Assessment and Evaluation,  Curriculum Development,  Instructional / Course Design,  Instructional Strategies,  Program Evaluation,  SoTL

Being More Efficient

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By Carolyn Hoessler


“efficient |iˈfiSHənt|


  • (esp. of a system or machine) achieving maximum productivity with minimum wasted effort or expense
  • (of a person) working in a well-organized and competent way
  • [ in combination ] preventing the wasteful use of a particular resource”   –(New Oxford American Dictionary”, 3rd Edition, 2010, Oxford University Press)

Efficiency focuses on the level of relevant output achieved relative to the amount of effort. Perhaps it is like the phrase “Work better, not harder” or “lift smarter, not harder”.

So what does being efficient mean for teaching? What does being efficient mean for curriculum renewal?

Set your goals:

Sailor switches his lights to high efficient bulbs as part of an energy conservation initiative in HawaiiFocus energy on the questions/areas that are most important.  Get the “most bang for your buck”. What is most important for your course or program may be different from others’ courses or programs, so being “efficient” may look different too. For example, how many people does it take to screw in a light bulb efficiently? One, if the goal is to disrupt the routine of as few people as possible; two, if safety is a priority and a ladder is involved; a whole class, if hands-on experience is valued.

Be selective:

You could measure everything all the time, or just what is sufficient to draw conclusions.  Choose the best measures for what you are focusing on. Try to assess important knowledge and skills to capture the signal more than noise.

Utilize the wheel instead of reinventing it:

Have an idea, but not sure of the detail? Look for what has worked for other people in your department, discipline, and beyond – there is a whole field of study on teaching and curriculum development! Unsure where to look? Ask a mentor, ask a colleague teaching a similar course or using the technique, or ask one of us at the GMCTE.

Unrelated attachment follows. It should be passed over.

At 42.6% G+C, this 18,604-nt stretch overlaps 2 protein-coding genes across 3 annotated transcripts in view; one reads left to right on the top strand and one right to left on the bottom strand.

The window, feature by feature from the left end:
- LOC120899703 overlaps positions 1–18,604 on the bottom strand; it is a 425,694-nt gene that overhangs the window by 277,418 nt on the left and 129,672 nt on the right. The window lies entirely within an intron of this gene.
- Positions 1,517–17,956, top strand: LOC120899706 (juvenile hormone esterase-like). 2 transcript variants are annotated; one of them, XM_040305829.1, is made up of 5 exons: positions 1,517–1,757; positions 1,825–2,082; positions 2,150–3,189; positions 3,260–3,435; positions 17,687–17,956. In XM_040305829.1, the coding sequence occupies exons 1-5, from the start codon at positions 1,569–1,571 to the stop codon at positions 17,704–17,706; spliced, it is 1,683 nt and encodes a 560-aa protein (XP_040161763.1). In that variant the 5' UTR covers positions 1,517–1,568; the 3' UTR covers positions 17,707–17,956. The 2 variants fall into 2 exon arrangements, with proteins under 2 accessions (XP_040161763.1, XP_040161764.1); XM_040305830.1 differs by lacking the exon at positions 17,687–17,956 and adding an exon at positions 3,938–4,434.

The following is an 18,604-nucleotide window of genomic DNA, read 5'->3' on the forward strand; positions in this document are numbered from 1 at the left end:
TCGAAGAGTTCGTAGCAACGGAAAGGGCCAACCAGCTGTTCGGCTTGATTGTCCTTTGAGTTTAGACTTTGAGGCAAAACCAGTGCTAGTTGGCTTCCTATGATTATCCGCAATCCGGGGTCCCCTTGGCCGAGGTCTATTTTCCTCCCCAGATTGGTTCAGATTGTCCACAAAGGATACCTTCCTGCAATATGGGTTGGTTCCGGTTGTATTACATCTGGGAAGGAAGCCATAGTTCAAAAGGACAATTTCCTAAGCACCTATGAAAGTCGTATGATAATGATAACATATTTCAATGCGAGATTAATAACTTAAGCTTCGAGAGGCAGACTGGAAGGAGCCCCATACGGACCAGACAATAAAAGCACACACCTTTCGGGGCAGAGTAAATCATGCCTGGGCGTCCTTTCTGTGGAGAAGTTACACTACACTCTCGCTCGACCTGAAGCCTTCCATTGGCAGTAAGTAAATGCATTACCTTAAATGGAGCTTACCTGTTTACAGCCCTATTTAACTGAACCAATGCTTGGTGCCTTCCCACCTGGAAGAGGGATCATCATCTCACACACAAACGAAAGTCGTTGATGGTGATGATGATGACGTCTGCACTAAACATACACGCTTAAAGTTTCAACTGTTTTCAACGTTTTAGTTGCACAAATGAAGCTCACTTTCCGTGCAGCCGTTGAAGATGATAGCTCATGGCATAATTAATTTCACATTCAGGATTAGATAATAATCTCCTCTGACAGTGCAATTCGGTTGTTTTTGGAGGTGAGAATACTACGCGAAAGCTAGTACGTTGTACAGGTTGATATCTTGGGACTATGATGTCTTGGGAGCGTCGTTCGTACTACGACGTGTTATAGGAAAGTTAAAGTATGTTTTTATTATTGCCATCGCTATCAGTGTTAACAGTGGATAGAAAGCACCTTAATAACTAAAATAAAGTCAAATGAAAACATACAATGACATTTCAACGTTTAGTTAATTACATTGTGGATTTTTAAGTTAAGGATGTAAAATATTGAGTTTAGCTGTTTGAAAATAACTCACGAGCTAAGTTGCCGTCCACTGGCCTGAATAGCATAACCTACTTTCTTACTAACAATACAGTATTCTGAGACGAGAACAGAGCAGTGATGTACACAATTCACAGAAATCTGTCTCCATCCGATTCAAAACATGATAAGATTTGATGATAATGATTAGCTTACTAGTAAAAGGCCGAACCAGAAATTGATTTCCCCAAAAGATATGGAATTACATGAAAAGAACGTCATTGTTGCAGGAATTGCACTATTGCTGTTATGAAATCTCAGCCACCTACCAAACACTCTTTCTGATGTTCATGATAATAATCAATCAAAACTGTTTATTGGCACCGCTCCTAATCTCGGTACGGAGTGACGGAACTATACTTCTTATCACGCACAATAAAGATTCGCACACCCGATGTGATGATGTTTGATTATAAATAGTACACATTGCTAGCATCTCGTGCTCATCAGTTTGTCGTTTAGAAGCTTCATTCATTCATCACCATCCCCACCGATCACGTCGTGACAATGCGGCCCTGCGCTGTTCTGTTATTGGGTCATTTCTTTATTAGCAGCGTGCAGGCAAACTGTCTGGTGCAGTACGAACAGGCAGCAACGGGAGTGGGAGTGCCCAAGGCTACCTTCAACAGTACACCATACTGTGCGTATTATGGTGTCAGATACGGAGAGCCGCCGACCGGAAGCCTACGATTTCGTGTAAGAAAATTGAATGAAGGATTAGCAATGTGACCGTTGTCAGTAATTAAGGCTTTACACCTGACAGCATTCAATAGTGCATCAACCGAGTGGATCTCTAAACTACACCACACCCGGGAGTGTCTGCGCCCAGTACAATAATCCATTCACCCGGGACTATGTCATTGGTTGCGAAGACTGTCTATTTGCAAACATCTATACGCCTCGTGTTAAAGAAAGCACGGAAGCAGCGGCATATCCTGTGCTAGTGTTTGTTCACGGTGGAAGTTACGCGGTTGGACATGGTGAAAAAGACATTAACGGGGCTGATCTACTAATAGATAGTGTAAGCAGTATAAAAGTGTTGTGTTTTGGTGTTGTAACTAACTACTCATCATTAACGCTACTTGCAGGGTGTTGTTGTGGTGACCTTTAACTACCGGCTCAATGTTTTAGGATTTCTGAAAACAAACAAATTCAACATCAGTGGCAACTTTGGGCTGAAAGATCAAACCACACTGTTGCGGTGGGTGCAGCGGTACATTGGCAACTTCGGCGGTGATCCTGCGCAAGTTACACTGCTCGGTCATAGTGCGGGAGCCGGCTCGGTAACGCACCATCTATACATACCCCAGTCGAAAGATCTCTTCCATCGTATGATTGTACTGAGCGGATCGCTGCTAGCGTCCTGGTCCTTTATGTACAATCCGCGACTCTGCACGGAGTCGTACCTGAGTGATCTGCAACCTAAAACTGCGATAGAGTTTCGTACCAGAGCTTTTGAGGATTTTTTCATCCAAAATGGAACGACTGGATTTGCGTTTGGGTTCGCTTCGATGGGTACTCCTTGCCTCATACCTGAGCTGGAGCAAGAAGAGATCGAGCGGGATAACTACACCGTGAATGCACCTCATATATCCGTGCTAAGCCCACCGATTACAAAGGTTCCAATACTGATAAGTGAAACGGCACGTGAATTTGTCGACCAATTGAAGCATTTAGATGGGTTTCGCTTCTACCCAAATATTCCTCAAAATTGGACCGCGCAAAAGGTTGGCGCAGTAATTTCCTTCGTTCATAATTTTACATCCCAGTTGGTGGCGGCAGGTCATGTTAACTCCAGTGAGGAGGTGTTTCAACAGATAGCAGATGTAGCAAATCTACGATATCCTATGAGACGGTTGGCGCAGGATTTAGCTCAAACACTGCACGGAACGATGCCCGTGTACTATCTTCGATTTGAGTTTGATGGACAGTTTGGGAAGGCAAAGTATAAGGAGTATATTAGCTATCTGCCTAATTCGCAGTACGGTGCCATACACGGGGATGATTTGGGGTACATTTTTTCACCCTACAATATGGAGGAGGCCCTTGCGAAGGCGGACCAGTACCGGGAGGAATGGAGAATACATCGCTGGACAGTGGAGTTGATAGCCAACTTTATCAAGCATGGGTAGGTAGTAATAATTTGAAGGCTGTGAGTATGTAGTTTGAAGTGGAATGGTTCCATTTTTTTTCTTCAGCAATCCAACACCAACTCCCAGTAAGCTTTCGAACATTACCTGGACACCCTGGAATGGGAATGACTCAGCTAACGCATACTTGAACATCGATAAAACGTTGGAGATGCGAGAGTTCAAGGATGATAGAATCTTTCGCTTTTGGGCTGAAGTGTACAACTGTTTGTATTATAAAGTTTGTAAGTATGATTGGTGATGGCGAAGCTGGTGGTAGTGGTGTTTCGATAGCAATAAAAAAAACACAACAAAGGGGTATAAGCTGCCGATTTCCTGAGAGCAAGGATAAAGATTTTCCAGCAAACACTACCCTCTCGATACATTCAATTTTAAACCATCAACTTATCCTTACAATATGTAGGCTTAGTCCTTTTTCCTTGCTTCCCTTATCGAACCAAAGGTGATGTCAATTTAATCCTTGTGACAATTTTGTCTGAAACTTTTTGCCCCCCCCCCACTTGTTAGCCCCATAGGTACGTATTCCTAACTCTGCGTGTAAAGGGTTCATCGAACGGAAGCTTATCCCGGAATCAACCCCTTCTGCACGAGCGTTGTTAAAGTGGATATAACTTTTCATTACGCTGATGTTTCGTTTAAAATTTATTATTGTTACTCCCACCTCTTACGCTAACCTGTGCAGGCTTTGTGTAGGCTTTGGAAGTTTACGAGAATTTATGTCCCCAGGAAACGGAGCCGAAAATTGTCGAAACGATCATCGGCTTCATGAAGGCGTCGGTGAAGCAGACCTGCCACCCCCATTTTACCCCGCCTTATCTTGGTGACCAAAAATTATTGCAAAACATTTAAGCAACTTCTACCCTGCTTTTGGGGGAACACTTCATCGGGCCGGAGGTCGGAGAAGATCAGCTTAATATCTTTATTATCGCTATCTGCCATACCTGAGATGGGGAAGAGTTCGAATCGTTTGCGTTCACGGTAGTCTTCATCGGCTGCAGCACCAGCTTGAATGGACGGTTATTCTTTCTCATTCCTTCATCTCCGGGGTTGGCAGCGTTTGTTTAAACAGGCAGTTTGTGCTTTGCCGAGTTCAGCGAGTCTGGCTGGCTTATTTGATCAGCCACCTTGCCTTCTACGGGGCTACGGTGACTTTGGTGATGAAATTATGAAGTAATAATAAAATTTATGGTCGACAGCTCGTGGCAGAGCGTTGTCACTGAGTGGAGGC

Think longitudinally/Avoid perfectionism:

Yes, this is the first time, but will likely not be the only time you will teach this topic or measure in this area. It won’t be perfect, but once it is good enough to try, try and then revise.

Document progress:

Sometimes it is hard to see how far we have travelled when we are looking at the next step and vaguely remembering the last one. Document the changes, the lessons learned and your successes. Share these insights with your students, colleagues, conference attendees and others. Allow students to see that you are building on their feedback, allow colleagues near and far to learn from your experiences and findings. If you’re thinking about presenting or publishing student responses and data, make sure to chat with the ethics office to find out about ethics exemptions and approvals.

The challenge of competing demands and the pressures to avoid wasting time and other valuable resources might seem a threat to good teaching, but perhaps they are a motivation for change. Similarly, following a schedule may be a constraint or a great way to Carve out Creating time.  I would love to hear how you have become more efficient in your teaching, or discuss quick ways of marking, surveying your program, or other intriguing challenges.  Our door is open at the GMCTE across from the Murray Library entrance – stop by on your way for coffee or drop us a line.

Picture courtesy of Official U.S. Navy Page via Flickr with a Creative Commons license (Attribution – Some rights reserved)

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